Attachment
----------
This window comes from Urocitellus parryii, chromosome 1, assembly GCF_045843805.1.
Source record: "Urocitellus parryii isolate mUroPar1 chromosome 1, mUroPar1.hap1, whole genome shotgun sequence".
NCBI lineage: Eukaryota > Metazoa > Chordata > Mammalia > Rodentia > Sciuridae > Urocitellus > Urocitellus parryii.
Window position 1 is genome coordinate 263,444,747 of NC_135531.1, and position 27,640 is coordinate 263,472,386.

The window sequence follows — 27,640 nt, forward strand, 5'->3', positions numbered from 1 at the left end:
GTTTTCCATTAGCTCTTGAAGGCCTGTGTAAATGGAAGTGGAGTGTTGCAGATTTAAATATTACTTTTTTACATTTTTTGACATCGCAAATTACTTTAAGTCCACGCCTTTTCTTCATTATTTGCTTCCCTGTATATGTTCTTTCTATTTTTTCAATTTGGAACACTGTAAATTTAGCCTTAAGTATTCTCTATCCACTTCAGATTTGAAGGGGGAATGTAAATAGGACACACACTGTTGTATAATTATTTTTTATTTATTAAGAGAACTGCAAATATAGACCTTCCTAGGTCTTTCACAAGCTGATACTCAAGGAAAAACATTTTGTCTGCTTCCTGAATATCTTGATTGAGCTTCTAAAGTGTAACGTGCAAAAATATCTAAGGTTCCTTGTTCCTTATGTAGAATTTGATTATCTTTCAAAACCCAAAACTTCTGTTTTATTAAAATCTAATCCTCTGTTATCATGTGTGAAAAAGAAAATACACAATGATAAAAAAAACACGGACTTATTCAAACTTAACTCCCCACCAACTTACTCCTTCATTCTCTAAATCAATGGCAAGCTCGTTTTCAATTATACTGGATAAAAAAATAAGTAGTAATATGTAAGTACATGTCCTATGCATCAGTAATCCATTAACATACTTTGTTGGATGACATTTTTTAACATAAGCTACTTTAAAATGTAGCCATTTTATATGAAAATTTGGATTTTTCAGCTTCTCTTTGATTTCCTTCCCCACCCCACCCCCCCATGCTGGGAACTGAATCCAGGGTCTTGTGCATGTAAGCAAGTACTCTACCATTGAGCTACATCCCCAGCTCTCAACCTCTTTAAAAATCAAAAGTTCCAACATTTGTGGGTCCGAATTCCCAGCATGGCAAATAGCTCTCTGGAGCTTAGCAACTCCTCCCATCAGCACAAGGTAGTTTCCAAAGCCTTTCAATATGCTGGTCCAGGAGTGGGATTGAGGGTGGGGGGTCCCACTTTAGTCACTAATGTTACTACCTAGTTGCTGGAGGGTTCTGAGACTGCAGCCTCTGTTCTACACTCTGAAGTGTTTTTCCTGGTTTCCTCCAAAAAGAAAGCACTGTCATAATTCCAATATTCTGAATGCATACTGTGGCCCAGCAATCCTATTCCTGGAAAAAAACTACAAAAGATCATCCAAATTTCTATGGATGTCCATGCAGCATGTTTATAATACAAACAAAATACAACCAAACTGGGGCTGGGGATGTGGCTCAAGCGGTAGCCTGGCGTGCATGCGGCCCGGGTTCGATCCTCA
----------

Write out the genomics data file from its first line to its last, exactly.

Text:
This window comes from Urocitellus parryii, chromosome 1, assembly GCF_045843805.1.
Source record: "Urocitellus parryii isolate mUroPar1 chromosome 1, mUroPar1.hap1, whole genome shotgun sequence".
NCBI lineage: Eukaryota > Metazoa > Chordata > Mammalia > Rodentia > Sciuridae > Urocitellus > Urocitellus parryii.
Window position 1 is genome coordinate 263,444,747 of NC_135531.1, and position 27,640 is coordinate 263,472,386.

The window sequence follows — 27,640 nt, forward strand, 5'->3', positions numbered from 1 at the left end:
GTTTTCCATTAGCTCTTGAAGGCCTGTGTAAATGGAAGTGGAGTGTTGCAGATTTAAATATTACTTTTTTACATTTTTTGACATCGCAAATTACTTTAAGTCCACGCCTTTTCTTCATTATTTGCTTCCCTGTATATGTTCTTTCTATTTTTTCAATTTGGAACACTGTAAATTTAGCCTTAAGTATTCTCTATCCACTTCAGATTTGAAGGGGGAATGTAAATAGGACACACACTGTTGTATAATTATTTTTTATTTATTAAGAGAACTGCAAATATAGACCTTCCTAGGTCTTTCACAAGCTGATACTCAAGGAAAAACATTTTGTCTGCTTCCTGAATATCTTGATTGAGCTTCTAAAGTGTAACGTGCAAAAATATCTAAGGTTCCTTGTTCCTTATGTAGAATTTGATTATCTTTCAAAACCCAAAACTTCTGTTTTATTAAAATCTAATCCTCTGTTATCATGTGTGAAAAAGAAAATACACAATGATAAAAAAAACACGGACTTATTCAAACTTAACTCCCCACCAACTTACTCCTTCATTCTCTAAATCAATGGCAAGCTCGTTTTCAATTATACTGGATAAAAAAATAAGTAGTAATATGTAAGTACATGTCCTATGCATCAGTAATCCATTAACATACTTTGTTGGATGACATTTTTTAACATAAGCTACTTTAAAATGTAGCCATTTTATATGAAAATTTGGATTTTTCAGCTTCTCTTTGATTTCCTTCCCCACCCCACCCCCCCATGCTGGGAACTGAATCCAGGGTCTTGTGCATGTAAGCAAGTACTCTACCATTGAGCTACATCCCCAGCTCTCAACCTCTTTAAAAATCAAAAGTTCCAACATTTGTGGGTCCGAATTCCCAGCATGGCAAATAGCTCTCTGGAGCTTAGCAACTCCTCCCATCAGCACAAGGTAGTTTCCAAAGCCTTTCAATATGCTGGTCCAGGAGTGGGATTGAGGGTGGGGGGTCCCACTTTAGTCACTAATGTTACTACCTAGTTGCTGGAGGGTTCTGAGACTGCAGCCTCTGTTCTACACTCTGAAGTGTTTTTCCTGGTTTCCTCCAAAAAGAAAGCACTGTCATAATTCCAATATTCTGAATGCATACTGTGGCCCAGCAATCCTATTCCTGGAAAAAAACTACAAAAGATCATCCAAATTTCTATGGATGTCCATGCAGCATGTTTATAATACAAACAAAATACAACCAAACTGGGGCTGGGGATGTGGCTCAAGCGGTAGCCTGGCGTGCATGCGGCCCGGGTTCGATCCTCA